Zwolle, Hoonhorst and Dalfsen

Zwolle - Overijssel - The Netherlands

Cycling route 121668

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13173 230
44.80 km
789 kcal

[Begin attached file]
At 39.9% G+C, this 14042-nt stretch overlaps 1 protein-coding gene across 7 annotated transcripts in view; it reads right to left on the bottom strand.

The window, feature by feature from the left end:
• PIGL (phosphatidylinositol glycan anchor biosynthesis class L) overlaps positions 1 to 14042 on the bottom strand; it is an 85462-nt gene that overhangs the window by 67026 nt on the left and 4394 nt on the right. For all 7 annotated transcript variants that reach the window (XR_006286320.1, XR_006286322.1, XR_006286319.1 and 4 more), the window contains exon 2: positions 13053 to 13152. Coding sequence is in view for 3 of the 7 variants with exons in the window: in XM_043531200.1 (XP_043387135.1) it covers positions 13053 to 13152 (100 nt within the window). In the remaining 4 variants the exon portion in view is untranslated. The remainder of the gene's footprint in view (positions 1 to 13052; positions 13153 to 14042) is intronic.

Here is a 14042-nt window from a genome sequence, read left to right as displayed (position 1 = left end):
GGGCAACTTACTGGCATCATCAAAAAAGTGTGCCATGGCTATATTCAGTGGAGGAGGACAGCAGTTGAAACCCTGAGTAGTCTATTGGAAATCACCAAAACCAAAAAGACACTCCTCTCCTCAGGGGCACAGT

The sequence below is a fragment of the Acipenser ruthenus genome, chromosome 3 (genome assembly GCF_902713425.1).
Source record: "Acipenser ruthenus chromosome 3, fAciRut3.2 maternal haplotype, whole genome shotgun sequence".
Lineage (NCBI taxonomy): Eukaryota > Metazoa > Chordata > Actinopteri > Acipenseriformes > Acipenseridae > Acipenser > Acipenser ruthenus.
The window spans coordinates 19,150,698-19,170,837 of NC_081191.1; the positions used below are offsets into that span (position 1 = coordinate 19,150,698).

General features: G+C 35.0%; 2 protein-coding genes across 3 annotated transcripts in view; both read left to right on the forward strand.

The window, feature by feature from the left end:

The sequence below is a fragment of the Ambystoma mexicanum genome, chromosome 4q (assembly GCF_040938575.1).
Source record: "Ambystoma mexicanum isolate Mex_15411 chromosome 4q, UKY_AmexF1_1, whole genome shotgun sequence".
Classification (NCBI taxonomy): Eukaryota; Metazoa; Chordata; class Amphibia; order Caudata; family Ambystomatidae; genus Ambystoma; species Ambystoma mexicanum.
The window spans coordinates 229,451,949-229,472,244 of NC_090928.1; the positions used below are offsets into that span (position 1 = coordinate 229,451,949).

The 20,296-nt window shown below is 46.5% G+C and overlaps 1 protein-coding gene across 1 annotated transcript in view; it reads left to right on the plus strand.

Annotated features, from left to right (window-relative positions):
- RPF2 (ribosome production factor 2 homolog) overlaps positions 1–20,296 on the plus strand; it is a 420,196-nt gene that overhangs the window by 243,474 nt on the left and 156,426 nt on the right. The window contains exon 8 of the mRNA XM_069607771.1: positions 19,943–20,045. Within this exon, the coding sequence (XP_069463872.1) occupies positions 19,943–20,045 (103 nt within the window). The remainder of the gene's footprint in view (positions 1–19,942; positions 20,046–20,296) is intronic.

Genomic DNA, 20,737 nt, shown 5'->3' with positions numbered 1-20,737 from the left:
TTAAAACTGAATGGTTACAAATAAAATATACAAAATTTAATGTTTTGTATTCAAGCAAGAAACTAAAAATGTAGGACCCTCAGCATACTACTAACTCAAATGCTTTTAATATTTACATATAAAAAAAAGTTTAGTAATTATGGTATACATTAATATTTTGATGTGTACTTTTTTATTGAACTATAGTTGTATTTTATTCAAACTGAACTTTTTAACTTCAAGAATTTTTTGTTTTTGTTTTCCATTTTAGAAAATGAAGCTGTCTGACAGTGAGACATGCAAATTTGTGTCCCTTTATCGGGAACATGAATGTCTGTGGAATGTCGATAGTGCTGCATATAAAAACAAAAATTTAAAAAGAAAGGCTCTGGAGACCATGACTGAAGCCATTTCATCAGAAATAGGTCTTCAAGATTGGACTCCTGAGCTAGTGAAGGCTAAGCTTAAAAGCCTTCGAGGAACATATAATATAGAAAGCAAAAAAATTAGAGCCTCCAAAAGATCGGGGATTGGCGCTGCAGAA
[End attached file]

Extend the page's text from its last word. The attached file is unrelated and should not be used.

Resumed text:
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On a large sand ridge between the IJssel and the Overijsselse Vecht, a small settlement developed first into a Hanseatic city, and later into the capital of Overijssel: Zwolle. The town is first mentioned in 1040 and is growing steadily. However, the city suffered a serious setback in 1324 and burned down in a major city fire. In the following years Zwolle is slowly being repaired and restored to its former glory. Like many Dutch places, Zwolle has a nickname for its inhabitants: Blauwvingers. There used to be great rivalry between the residents of Zwolle and those of Kampen. According to a folk tale, the latter gave the people of Zwolle their nickname, after people from Zwolle got blue fingers when Kampen paid for the purchase of a carillon in four German coins and had to count this money. These copper coins had the lowest value apart from the cent and a wagon full of them was needed to meet the value of the carillon. The route starts at Profile Gait Rigter. At this bicycle specialist you will receive a discount of no less than 10 euros with your bicycle discount pass on maintenance or the costs of a repair. Before or after your bike ride is therefore an ideal time to have your bike properly checked. After about 17 kilometers, Castle Mataram looms in the distance. The current villa was built in 1935 and replaces the former house, which is just northeast of the new one. Little is left of the older house than an entrance gate, some stone remnants and a circular moat. The new house is privately owned and used as a private residence. That is why the site is not open to the public. De Molen van Fakkert (hull / remainder) is an octagonal tower mill on a brick base. The mill was built in 1868 and served as a flour mill. The mill was damaged in 1930 and then dismantled. As a result, the mill was no longer running until the restoration of 2011. The mill is now fully operational again and can usually be visited on Saturday afternoons. From the mill you cycle in the direction of the Rechterense Veld, where you will see Den Aalshorst. This country estate was an ordinary farm until the seventeenth century, but later became more and more luxurious. The country estate has often changed hands over the years and gradually grew into a large country estate with beautiful gardens and buildings. Since 1908 the estate has been owned by an operating company and the estate is open to the public. In the beautiful natural environment between Dalsen and Ommen you will then come across Huis Den Berg. The estate is first mentioned in 1483, but the current house dates from 1703. The striking thing about the house is that it has been in the possession of the same family since that year. Although the house serves as a residence, it sometimes hosts small receptions or dinners. The estate is freely accessible and if you want to see how the house is furnished, you can make an appointment for a tour. You have only just cycled into the built-up area of Dalfsen, when the Westermolen presents itself. This beautiful octagonal tower mill was built in 1818 as a flour mill. He held his position for many years, until, for the first time, it came to a standstill between 1951 and 1956 after the rod was broken off. A major restoration took place in 1956, but in 1962 the hood was defective, which resulted in the Westermolen being brought to a standstill. In 1969 the mill was again restored and made ready for grinding. In 2012 the hood and hull were completely re-reed and the mill now runs on a voluntary basis. The mill can be visited every Saturday morning between 10:00 and 12:30. Finally, there are two beautiful buildings on the program. House De Leemcule is located slightly northwest of Dalfsen. The estate is first mentioned in 1434 and the house was built in the sixteenth century as a manor. This manor is demolished in 1810, to be replaced in 1824 by the current stately house. The house is completed by the construction of a canal, which should provide the house with additional reinforcement against looters. The last attraction of this cycling tour is in the outskirts of Dalfsen. The fairytale castle Rutenberg is first mentioned in 1328, but this original castle was demolished between 1821 and 1828. The current house was built in the same period for the castle in its place. Over the years, the fortified, stately home has been changed or renovated relatively little, giving you a good idea of what luxury homes looked like in the nineteenth century.
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